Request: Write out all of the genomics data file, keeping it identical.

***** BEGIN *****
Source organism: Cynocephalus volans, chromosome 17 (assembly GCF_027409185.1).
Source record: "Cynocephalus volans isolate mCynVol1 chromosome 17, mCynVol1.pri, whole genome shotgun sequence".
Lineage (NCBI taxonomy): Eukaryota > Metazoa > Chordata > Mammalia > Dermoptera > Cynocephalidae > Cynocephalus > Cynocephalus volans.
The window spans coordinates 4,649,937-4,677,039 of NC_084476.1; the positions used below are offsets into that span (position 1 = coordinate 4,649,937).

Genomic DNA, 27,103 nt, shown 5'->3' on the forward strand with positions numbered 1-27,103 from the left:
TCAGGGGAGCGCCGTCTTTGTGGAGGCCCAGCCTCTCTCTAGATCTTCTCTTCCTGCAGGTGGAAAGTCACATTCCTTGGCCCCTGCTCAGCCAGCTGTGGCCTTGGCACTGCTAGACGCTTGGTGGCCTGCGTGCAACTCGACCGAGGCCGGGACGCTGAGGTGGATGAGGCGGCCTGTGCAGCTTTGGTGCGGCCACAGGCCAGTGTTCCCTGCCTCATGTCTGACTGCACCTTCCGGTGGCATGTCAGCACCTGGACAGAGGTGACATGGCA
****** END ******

Source organism: Cynocephalus volans, chromosome 17 (assembly GCF_027409185.1).
Source record: "Cynocephalus volans isolate mCynVol1 chromosome 17, mCynVol1.pri, whole genome shotgun sequence".
Lineage (NCBI taxonomy): Eukaryota > Metazoa > Chordata > Mammalia > Dermoptera > Cynocephalidae > Cynocephalus > Cynocephalus volans.
The window spans coordinates 4,649,937-4,677,039 of NC_084476.1; the positions used below are offsets into that span (position 1 = coordinate 4,649,937).

Genomic DNA, 27,103 nt, shown 5'->3' on the forward strand with positions numbered 1-27,103 from the left:
TCAGGGGAGCGCCGTCTTTGTGGAGGCCCAGCCTCTCTCTAGATCTTCTCTTCCTGCAGGTGGAAAGTCACATTCCTTGGCCCCTGCTCAGCCAGCTGTGGCCTTGGCACTGCTAGACGCTTGGTGGCCTGCGTGCAACTCGACCGAGGCCGGGACGCTGAGGTGGATGAGGCGGCCTGTGCAGCTTTGGTGCGGCCACAGGCCAGTGTTCCCTGCCTCATGTCTGACTGCACCTTCCGGTGGCATGTCAGCACCTGGACAGAGGTGACATGGCA